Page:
The other night over dinner, our family had a conversation about other things (riffing off my last post) people might consider giving themselves permission for.
I explained that these would be things people do or don’t do because of some unnecessary pressure. I asked them to think deeply about something they might suggest people give themselves permission for.
“Fart” and “poo in public” came out of the mouths of certain members of the family. They had a good long belly laugh about this while I waited, arms crossed.
“Family, please. We can do better than this.”
Secretly, I agreed that they should give themselves permission to do these things, but I certainly wasn’t going to.
Which is a good reminder that considering decorum is part of the task. It is important to give yourself permission with regard to how it might affect others. It should not be the exclusion of others’ peace and frame of mind.
If you are a person who is highly relational, giving yourself permission can be a difficult task. Women inherently struggle with this – which is why we do too much all the time.
Giving yourself permission should be necessarily thoughtful, but, ideally, it should give you a freedom that then promotes freedom in others.
Giving yourself permission is about delineating false guilt from real responsibility.
The fam finally came up with one serious submission: Give yourself permission to fail.
Thank you, family, for the fodder on the dinner table and for my blog. I’m proud of you again. Go back to the events of your day.
When we start a new journey or take the step of pursuing our vision of where we believe we should be, we never do this alone. We drag people into it with us. Start a new business, you need customers. Start a new ministry, you need volunteers. Become a missionary, you need supporters. It is your supporters, volunteers and customers that feel like a responsibility, what keeps you tied to your vision, even when the tide changes.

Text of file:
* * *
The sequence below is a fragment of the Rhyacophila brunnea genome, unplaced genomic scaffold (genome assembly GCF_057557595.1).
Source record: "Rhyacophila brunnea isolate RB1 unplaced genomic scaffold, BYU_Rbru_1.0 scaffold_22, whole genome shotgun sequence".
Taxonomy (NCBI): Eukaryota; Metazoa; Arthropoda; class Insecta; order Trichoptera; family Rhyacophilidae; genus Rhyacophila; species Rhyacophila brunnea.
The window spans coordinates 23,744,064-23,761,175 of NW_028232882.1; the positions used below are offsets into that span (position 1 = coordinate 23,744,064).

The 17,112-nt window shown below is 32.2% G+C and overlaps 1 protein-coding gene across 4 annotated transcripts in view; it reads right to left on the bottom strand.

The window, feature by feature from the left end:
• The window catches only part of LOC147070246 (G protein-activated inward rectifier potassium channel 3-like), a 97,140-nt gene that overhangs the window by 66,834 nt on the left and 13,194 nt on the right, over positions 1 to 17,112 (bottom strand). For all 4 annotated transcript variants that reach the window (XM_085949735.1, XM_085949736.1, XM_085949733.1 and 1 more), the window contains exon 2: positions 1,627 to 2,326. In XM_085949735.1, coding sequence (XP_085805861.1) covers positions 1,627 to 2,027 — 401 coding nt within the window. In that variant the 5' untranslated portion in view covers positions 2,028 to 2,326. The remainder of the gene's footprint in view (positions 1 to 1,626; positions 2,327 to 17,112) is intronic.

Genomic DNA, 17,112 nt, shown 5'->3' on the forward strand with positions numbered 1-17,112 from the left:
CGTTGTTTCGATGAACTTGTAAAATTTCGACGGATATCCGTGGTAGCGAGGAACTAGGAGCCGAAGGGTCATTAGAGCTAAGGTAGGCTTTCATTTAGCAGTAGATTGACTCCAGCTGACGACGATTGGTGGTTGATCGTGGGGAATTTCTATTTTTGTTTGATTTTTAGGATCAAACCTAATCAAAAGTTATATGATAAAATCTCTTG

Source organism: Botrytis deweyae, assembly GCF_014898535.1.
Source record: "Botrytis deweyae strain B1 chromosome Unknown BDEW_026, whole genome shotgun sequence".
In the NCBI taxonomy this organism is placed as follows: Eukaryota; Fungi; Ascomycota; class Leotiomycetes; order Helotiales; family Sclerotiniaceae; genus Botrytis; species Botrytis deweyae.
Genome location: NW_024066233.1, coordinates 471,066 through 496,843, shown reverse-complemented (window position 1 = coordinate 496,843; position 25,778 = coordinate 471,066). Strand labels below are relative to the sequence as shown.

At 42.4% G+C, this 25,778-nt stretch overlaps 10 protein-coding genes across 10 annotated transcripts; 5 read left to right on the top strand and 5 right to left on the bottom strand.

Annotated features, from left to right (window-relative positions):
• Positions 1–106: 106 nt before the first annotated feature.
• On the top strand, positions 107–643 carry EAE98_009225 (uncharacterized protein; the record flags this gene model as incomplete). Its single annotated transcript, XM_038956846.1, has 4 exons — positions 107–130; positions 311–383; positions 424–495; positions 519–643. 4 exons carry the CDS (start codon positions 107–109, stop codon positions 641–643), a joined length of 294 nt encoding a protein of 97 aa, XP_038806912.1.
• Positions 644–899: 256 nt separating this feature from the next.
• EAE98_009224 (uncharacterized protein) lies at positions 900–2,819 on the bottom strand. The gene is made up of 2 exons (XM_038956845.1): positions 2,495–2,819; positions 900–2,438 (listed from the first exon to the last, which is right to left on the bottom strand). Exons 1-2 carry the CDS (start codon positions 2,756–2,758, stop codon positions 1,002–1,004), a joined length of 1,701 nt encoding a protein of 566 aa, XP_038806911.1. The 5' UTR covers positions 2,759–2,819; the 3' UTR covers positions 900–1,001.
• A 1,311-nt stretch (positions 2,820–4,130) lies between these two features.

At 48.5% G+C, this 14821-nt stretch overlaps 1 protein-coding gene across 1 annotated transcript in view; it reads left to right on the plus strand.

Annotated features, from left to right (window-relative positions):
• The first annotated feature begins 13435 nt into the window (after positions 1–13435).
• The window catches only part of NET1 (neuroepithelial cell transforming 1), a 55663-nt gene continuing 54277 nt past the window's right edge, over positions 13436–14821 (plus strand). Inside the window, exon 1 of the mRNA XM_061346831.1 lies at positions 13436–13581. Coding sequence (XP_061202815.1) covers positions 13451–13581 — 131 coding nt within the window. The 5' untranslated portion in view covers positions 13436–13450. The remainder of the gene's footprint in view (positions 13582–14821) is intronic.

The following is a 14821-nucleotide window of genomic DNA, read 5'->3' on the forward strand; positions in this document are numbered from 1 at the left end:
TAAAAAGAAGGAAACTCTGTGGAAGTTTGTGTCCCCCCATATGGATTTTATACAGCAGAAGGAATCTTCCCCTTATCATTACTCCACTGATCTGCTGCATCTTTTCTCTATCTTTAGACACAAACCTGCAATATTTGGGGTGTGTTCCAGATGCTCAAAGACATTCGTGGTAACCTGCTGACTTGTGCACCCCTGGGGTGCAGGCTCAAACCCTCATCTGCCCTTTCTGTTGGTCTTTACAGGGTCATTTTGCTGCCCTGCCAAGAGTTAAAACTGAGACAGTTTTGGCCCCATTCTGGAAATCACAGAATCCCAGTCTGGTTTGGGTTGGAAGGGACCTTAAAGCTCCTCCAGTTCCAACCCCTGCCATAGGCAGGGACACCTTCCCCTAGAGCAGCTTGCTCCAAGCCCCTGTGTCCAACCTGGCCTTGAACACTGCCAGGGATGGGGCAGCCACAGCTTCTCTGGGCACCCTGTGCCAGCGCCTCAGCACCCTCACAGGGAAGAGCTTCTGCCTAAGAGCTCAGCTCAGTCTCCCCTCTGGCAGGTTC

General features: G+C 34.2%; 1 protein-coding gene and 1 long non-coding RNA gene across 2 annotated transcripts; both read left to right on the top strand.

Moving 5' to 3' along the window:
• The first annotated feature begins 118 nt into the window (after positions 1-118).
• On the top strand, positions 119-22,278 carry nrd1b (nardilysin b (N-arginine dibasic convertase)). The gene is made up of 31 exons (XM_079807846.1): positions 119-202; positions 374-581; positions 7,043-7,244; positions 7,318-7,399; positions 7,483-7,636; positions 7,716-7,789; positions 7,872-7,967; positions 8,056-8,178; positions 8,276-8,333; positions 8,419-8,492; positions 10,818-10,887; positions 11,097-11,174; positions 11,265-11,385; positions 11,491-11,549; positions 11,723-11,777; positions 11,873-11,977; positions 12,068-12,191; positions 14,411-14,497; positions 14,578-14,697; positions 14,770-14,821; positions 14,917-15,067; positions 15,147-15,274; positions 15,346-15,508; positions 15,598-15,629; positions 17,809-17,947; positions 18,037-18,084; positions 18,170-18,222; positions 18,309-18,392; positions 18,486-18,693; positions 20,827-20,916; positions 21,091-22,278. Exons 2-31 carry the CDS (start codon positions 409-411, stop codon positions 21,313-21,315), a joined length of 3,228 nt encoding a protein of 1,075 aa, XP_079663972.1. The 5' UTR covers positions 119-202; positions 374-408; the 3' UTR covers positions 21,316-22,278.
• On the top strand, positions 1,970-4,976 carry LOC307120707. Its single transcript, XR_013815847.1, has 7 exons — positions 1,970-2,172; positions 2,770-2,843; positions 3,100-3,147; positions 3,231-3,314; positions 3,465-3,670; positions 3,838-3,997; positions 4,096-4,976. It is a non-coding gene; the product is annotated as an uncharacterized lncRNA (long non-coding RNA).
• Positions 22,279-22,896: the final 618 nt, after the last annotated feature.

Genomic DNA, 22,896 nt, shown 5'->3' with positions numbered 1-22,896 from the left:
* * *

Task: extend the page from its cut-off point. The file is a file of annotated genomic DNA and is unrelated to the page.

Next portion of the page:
There is a time to let go. Often those people we’ve brought with us are the barometer of our success. Their joining us gives us wings; their leaving deflates us. They are most often the reason we won’t let ourselves fail (even when the barometer is speaking loudly that you’re already headed there.)
Reconsider that you are accountable to your followers, not responsible for them. There is a difference. As I see it, responsibility means your efforts are about controlling others; accountability means your efforts are about benefitting others.
Yes, it is important that you put your money where your mouth is. You must consider who you are leading and to where you are leading them. But when it isn’t working out – or it has worked out and now it’s not – there is a time to give yourself permission to stop and learn the lessons that have come from your attempts.
Our true responsibility is to listen well.
This is the beauty of faith in Christ. Believers don’t have to continually assess the risks and benefits when we follow him in simple obedience. Our striving is only to hear from the Holy Spirit. He carries the burden and ours is light. When his voice is loudest, the weight is lifted and our failures (every last one of them) are redeemed.
Our failures can actually clarify our vision; we see purpose beyond the success of our dreams. Our ultimate goal is his will realized, because he makes beautiful things out of dust.
The vision was never just for you; the lesson wasn’t either.
This might be time for a new vision, that says to others, “learn something incredibly valuable from my mistakes.”
I’ve known pure and utter failure. I have discovered that devastating defeat is almost always a disguise for good and necessary change . On the other end of it, having moved past failure in many forms, I no longer fear it, but embrace the lessons that come with it. Those lessons are: pray to the Father, reach out to Jesus, listen to the Spirit, walk humbly, and take others with you, through the failures too.
Others may perceive the Spirit’s whisperings in your ear, the result of his guidance, to be failures, but know that he is taking you on a path of rich experience and joy that will bring you to a place of deep gratitude and worship.
Give yourself permission to fail. And some time after that, give yourself permission to celebrate your failures.